I thought I’d do a new little segment here where I occasionally browse through one of those items and share some stuff with you.
When I was at the SABR garage sale, I came across this Sporting News from April 28th, 1986. I noticed the Padres on the cover and was really interested in reading up about this “Team Turmoil” that they were speaking of.
We all know what the Padres did in 1984 but our story starts the following year, in 1985. The Padres went 83-79 that year and finished 3rd in the NL West, 12 games behind the Los Angeles Dodgers. The ’85 Padres had a team high 7 All-Stars (Steve Garvey, Goose Gossage, Tony Gwynn, LaMarr Hoyt, Terry Kennedy, Graig Nettles & Garry Templeton), which is a record that still stands to this day. They even spent a considerable amount of time in first place. In fact with the exception of the retiring Kurt Bevacqua it appeared that most of the roster would be returning in 1986 as well. And then the off-season happened.
I had a coach in high school who used to hate the phrase “practice makes perfect.” He didn’t believe in it and didn’t want us to believe in it either.
That’s because his philosophy was “perfect practice makes perfect.” And he was right. It doesn’t do you a lot of good if you hit 1000 golf balls on the range if every time you do it you’re swing is wrong. All you’ve done is practice a bad swing.
I thought of this piece of advice when watching the conversation take hold after Cameron Maybin‘s injury. No one is happy of course that it happened. But the unhappiness soon gave way to a “why did this happen” question. Many cast blame on Cameron Maybin himself, which I thought was an interesting way to look at it.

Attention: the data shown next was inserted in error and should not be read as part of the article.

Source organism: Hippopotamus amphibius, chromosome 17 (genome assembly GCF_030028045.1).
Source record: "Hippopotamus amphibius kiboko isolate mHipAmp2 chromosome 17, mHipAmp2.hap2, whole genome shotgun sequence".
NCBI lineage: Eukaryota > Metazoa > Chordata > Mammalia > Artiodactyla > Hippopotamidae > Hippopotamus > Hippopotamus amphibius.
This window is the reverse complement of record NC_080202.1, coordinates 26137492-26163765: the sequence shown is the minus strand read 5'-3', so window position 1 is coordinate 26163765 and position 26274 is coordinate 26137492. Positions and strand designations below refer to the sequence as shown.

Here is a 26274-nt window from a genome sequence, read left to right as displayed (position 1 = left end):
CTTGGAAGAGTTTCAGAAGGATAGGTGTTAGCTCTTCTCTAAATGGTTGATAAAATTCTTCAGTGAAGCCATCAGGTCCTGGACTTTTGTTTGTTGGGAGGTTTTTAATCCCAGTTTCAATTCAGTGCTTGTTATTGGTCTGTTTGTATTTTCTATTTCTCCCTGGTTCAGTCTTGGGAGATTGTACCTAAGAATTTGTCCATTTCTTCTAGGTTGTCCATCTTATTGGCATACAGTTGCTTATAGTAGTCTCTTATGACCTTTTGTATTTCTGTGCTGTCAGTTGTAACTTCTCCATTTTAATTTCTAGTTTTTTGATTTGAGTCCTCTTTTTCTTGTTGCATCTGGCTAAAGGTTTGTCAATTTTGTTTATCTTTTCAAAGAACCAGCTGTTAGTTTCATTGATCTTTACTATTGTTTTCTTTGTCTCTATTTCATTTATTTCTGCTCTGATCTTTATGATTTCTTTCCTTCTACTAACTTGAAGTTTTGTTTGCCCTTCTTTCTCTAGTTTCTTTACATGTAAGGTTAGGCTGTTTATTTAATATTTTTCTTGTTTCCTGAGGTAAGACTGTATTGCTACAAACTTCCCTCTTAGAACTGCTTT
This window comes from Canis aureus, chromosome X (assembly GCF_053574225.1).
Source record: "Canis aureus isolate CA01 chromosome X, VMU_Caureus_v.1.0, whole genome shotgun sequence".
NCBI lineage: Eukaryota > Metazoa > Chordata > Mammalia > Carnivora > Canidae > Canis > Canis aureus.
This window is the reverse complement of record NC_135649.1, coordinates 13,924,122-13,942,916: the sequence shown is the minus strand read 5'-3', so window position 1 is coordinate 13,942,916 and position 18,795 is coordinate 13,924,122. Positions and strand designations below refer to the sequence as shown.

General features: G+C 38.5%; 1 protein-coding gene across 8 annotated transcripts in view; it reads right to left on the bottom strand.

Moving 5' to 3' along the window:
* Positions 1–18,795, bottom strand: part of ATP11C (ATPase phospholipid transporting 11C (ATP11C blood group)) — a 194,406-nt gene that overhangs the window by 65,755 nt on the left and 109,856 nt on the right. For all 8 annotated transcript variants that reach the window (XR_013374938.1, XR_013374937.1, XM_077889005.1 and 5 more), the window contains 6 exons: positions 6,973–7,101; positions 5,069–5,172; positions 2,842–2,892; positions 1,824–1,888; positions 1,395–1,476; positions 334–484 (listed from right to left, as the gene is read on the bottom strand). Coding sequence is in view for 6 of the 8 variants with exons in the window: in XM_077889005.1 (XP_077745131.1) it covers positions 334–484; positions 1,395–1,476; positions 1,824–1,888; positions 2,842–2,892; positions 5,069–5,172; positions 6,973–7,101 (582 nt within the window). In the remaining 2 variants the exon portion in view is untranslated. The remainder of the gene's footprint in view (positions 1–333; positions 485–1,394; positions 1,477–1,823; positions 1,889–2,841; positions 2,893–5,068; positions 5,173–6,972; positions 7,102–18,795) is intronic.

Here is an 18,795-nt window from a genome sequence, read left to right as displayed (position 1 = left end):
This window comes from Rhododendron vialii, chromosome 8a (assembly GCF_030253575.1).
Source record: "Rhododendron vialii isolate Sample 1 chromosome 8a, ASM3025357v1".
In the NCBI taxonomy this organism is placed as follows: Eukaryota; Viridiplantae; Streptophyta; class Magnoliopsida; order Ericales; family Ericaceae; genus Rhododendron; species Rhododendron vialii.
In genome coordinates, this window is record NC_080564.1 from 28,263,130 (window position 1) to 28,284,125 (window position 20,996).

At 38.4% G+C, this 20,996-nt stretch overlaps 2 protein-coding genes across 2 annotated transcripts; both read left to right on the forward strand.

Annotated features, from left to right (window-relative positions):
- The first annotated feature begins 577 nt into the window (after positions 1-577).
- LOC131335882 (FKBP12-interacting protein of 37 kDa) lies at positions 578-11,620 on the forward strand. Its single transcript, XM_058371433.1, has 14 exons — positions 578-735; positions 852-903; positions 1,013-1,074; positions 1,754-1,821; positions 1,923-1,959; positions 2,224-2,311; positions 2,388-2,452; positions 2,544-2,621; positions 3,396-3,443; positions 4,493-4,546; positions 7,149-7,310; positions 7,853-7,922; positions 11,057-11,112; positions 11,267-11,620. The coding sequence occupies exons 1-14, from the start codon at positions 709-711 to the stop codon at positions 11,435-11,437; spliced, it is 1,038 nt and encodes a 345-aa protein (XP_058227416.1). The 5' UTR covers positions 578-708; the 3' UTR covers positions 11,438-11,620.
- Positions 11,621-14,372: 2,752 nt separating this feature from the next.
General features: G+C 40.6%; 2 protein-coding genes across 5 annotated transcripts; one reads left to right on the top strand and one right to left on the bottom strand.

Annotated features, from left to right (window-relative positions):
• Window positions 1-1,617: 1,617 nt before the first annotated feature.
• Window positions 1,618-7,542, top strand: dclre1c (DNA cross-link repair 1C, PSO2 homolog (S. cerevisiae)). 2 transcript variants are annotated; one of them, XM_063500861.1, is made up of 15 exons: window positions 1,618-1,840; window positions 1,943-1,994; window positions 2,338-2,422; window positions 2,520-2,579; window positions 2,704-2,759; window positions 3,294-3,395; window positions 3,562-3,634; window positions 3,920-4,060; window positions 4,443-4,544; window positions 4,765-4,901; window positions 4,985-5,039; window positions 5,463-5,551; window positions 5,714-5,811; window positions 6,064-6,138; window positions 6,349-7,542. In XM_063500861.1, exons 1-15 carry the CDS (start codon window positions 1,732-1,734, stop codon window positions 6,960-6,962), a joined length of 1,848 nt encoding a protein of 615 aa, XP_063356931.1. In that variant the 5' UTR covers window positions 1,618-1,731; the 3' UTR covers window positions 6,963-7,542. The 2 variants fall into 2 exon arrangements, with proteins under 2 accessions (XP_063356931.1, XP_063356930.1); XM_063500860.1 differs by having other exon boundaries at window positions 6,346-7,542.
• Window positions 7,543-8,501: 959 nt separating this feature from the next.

A little over a year ago I wrote that The Padres Are Blowing it. That statement feels vague. I was speaking specifically about marketing the team to the casual fans of San Diego:
Fortunately, I have a solution! The Padres need to take a portion of the windfall they received from Fox and start advertising the f*ck out of this team. I’m talking about commercials, people. The funny ones that say, “Hey! We’re a bunch of good dudes and you need to get yourself to Petco Park to support us. Dammit!”
It took over a year but the Padres have finally produced a commercial to promote the team rather than a give-away. Yesterday Wayne Partello tweeted a link to this gem advertising the opening series against the Dodgers:
At the end of a soccer game in which a winner must be decided, there are usually a couple overtimes. If the game is still tied, the dreaded shootout becomes the only way to settle it. It’s a horrible way to end a game, but you can’t have players running around endlessly in a 0-0 match. People would die. Shootout strategy is pretty basic. Use your best guys first. Best out of 5, you don’t want your best penalty takers sitting on the bench when you’re eliminated 3-0.
So, why don’t baseball managers treat a “shootout” the same way when a starting pitcher is removed? Let’s say that both starting pitchers leave the game after 6 innings and the game is within a run or two. It now becomes a “shootout” of bullpens.
Soccer wisdom says to send your best pitcher in first. Don’t leave your stud on the bench. Traditional baseball wisdom says to send in your 3rd, 4th, or 5th best guy.
In case you missed it over the weekend, we snuck a podcast episode out there. We were in Peoria, Arizona, drinking Coors Light, while sitting in a hotel room together that Trip Advisor rates 2 out of 5 stars. It was kind of weird.
We talk about how awesome elastic waistbands are, Adys Portillo’s Wild Ride and the sights and sounds of Spring Training.
If you have any questions or comments, go ahead and leave them down below or e-mail us.
This is where we gather from time to time to talk about something big in the Padres world or just the Padres or just baseball. It’s a roundtable discussion. Except, you know, no round tables. This is a Public House . . . so we’re at the bar.
With recent injuries to Chase Headley and Cameron Maybin the organization’s depth is being tested early and often. Fortunately it is only March, but as the Padres push towards opening day, a legitimate question presents itself:
Who can the Padres least afford to lose in 2014?